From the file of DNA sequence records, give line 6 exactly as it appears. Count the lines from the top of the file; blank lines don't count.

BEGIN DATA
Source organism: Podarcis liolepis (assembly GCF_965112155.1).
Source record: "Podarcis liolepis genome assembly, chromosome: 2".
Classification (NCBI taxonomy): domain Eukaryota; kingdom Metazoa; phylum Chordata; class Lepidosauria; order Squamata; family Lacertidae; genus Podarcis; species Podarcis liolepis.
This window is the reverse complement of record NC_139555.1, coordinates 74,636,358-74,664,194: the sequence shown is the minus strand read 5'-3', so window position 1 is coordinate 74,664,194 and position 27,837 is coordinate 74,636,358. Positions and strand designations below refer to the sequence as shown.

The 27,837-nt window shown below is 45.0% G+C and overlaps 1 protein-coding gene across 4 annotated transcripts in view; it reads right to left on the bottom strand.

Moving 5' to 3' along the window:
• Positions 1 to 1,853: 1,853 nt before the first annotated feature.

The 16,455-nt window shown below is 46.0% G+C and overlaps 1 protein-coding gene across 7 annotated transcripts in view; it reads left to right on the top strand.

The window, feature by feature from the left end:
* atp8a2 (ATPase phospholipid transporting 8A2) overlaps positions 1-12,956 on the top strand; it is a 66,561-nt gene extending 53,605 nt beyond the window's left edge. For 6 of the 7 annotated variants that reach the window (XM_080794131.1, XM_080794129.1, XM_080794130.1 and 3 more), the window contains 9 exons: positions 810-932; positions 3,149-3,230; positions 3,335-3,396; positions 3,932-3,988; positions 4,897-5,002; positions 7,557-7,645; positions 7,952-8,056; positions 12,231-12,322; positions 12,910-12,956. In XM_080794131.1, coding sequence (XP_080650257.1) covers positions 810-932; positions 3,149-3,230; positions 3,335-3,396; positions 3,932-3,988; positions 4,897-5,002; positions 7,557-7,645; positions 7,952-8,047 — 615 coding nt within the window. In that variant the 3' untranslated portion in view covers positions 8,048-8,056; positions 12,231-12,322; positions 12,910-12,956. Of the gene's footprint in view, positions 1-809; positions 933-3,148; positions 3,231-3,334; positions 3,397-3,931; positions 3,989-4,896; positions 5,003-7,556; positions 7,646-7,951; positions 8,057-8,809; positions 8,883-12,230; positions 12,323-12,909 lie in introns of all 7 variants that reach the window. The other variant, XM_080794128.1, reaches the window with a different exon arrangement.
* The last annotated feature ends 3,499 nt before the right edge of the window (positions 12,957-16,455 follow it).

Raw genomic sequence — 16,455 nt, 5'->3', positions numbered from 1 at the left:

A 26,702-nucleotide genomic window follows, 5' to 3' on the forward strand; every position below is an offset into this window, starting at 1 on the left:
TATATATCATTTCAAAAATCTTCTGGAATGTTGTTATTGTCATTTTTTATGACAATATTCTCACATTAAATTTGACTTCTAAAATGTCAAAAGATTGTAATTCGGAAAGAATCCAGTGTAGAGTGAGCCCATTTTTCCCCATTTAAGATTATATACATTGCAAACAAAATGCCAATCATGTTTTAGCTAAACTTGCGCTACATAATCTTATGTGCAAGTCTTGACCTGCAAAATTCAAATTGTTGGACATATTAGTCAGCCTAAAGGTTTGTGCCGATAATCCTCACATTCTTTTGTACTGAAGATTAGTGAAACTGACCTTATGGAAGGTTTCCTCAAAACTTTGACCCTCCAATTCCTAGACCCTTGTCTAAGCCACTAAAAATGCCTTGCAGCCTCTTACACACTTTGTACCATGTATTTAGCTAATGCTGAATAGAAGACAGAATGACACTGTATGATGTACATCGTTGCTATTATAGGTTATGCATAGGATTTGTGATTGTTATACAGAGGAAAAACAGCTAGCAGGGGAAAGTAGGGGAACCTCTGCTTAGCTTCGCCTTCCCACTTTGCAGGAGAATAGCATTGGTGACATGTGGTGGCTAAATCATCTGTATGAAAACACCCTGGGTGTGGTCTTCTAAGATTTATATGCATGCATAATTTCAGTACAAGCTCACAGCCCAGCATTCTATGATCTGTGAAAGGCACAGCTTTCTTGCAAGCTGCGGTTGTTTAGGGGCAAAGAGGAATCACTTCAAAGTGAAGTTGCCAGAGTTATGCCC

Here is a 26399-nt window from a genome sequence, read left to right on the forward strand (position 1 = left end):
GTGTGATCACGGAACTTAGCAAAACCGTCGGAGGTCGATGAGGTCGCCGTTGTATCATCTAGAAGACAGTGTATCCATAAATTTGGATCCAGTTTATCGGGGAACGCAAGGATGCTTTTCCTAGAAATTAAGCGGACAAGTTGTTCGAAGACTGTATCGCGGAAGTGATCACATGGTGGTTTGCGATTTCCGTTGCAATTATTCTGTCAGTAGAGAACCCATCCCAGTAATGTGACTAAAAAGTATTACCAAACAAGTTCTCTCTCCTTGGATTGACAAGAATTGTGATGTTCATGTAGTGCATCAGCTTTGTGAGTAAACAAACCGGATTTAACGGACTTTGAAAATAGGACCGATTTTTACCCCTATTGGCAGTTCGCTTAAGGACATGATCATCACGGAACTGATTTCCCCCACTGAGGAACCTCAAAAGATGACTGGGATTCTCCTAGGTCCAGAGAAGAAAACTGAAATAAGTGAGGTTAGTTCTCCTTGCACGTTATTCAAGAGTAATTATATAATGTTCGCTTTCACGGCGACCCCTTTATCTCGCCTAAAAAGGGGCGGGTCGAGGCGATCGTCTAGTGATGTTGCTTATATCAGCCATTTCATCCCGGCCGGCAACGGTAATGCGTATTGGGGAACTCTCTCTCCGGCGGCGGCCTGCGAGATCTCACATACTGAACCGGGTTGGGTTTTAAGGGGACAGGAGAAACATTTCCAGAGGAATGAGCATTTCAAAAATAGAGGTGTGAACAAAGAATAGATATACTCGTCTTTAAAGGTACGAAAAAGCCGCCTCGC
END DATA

Moving 5' to 3' along the window: